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Uber and Bolt drivers in Lagos begin strike action today to protest “systemic slavery”

Under the umbrella of the Professional E-hailing Drivers and Partners Association(PEDPA), Uber and Bolt drivers in Lagos have begun a strike action today. The two companies are the biggest players in Nigeria’s ride-hailing industry and have competed for years since their entrance into the Nigerian market in 2014 and 2016 respectively.

One of the ways they have competed is with pricing, with each operator giving promos and lowering fares to try to win over new customers. Yet, over the years, there have been claims that the pricing wars came at the expense of drivers. 

Now Uber and Bolt drivers in Nigeria want the pricing to be reviewed because the prices are no longer reflective of the costs they put in. They also want both companies to reduce the commission charged on rides from 25% to 10%.

PEDPA says that it has written letters to Uber and Bolt about their concerns but has received no response. To press home their demands, the drivers will begin a one-week warning strike today with hopes that both companies will come to the table. 

TechCabal spoke with Idris Shonuga, the National President of PEDPA, an association that was formed in 2019 and is affiliated with the Trade Union Congress (TUC) of Nigeria. He told TechCabal, “what they (Uber and Bolt) do is deploy an app which facilitates links with riders and they charge a commission. We bear the running costs of fuelling the car and take all the associated risk of managing and running our vehicles.”

“Unfortunately, they fail to give us a say, they keep fixing the price ridiculously low and we’re selling below the cost price.”

Shonuga argues that it has become almost impossible for e-hailing drivers to make a living driving for Bolt or Uber because while inflation is driving prices upward, the cost of the service has remained static. 

“You’re seeing several accidents on Lagos roads because drivers are overworking themselves to make very little money; this is systemic slavery of Nigerian youth, many of who are driving because of unemployment.”

According to Shonuga’s analogy, for Uber and Bolt drivers to make ₦15,000 ($36) in revenue daily, they have to spend a minimum of 10 hours on Lagos roads. Shonuga also estimates that ₦4,950 ($12) will be used to fuel their cars and then Uber or Bolt will charge ₦3,750 ($9.10) in fees.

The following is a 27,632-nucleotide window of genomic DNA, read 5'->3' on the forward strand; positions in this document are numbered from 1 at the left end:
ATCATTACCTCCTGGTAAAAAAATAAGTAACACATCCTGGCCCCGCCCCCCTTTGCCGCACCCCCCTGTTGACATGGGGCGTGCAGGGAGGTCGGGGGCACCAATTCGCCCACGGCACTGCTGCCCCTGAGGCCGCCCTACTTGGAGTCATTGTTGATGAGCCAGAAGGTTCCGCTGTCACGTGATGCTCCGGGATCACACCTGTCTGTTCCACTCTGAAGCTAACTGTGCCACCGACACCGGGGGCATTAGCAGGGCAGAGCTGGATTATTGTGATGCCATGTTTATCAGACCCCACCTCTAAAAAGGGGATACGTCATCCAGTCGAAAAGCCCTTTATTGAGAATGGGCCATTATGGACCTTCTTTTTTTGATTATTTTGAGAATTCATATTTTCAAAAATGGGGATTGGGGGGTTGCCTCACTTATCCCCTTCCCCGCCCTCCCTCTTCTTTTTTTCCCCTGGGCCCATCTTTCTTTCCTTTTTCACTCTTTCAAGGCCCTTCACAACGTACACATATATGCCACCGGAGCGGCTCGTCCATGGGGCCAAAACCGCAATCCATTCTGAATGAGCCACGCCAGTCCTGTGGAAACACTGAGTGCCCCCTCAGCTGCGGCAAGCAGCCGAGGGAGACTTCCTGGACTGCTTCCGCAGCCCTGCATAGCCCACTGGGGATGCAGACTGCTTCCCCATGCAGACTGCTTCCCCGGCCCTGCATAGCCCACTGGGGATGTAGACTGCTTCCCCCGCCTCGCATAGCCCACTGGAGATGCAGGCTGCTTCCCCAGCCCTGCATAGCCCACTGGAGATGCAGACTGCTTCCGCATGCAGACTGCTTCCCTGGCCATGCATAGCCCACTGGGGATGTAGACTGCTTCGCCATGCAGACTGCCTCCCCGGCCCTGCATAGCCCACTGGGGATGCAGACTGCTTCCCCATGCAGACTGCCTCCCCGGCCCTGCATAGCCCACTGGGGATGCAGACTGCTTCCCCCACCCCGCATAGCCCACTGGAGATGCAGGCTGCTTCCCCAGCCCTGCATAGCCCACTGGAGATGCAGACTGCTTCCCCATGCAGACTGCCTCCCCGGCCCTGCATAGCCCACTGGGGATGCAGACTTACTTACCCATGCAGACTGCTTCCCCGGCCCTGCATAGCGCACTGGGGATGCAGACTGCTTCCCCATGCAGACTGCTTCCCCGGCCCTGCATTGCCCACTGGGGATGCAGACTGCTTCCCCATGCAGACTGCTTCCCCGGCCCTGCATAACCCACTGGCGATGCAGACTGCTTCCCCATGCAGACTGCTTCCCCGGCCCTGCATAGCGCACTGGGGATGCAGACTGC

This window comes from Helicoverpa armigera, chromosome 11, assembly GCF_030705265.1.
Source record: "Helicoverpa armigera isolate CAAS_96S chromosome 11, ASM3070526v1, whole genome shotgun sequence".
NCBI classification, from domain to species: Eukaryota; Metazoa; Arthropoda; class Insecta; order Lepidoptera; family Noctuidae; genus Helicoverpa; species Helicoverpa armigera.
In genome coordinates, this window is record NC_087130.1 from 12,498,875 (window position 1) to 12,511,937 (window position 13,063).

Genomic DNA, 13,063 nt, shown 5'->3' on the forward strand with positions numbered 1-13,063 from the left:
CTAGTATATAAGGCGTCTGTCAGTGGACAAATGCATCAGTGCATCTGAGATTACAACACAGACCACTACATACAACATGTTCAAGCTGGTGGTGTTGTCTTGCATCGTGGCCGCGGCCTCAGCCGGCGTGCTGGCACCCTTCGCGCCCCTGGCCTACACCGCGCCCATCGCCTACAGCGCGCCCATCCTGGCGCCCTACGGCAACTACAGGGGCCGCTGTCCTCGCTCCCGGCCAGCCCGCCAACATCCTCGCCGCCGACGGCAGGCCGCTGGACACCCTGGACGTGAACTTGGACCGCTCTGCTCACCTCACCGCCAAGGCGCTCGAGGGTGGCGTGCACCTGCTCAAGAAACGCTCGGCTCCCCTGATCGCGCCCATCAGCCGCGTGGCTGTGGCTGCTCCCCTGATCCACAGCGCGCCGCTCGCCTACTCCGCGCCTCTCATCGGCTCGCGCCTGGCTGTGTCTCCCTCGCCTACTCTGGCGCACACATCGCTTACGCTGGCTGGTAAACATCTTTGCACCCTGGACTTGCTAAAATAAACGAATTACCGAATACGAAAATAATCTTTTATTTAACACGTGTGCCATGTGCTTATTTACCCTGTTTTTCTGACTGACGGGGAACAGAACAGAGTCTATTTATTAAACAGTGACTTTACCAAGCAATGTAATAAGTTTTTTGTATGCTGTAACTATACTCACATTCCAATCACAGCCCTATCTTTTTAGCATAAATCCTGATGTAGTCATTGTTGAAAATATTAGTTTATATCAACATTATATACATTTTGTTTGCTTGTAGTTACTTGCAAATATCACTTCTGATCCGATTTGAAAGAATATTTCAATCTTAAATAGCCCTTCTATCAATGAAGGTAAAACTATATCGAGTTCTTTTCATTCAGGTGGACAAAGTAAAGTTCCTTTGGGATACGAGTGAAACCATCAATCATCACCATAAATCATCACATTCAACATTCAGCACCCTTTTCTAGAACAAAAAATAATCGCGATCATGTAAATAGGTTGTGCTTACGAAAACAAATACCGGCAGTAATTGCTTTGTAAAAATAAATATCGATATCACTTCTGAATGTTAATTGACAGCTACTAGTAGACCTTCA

After 10-15 hours of work, drivers may be left with around ₦6,300 ($15.29), which at the lowest end is ₦630 ($1.53) for every hour they work. 

But it gets worse when you consider that many of the drivers on these platforms get the cars they use through hire-purchase agreements that require them to pay ₦20,000 – ₦30,000 ($48.55 – $72.82) per week.

The drivers say these conditions are unfavourable and want ride-hailing companies to give them a seat at the table in making decisions on pricing. They also want these companies to reduce the commission on rides to 10%. 

TechCabal reached out to Bolt via email to ask about PEDPA’s claims and received a response from the company’s Country Manager, Femi Akin-Laguda.

He said in an email to TechCabal, “we are constantly evaluating our operations to ensure we continue to provide the best earnings for drivers on the platform even as we still remain the most preferred platform for passengers. 

Therefore, our commitment remains to treat drivers on the platform with respect, keeping an open-door policy for feedback to be provided. Also, we have various communication and support channels that are always available for drivers on the platform to reach us at any time, any day, and for any issue that may affect their operations.”

A spokesperson for Uber also told TechCabal via email, ““We are aware of a protest taking place today by a small group of e-hailing drivers, resulting in slightly longer waiting times for riders. We respect driver-partners as valuable partners with a voice and a choice and we want them to know that we are always open to their feedback.”

“It’s however important to note that diver-partners are diverse in how they use the Uber app and it would be difficult for an individual or group to holistically represent every driver on the app. “

Away from fees, another important demand PEDPA has is for drivers who have been blocked by both platforms to be unblocked. 

“You’re expected to provide 5-star service on every trip and even if you have over 1000 trips with 5-star ratings, if you get reported for anything at all, you get blocked from the platform.” 

Shonuga believes that this approach is unfair and that while bad actors should be punished, the companies should take a nuanced approach in dealing with these issues. 

At the time of writing this report, I tried to find a cab on Bolt and saw that there was increased demand, with the closest one being 10 minutes away. It may suggest that the strike is partially in force and Shonuga says that PEDPA is continuing to inform drivers to stay off the roads. 

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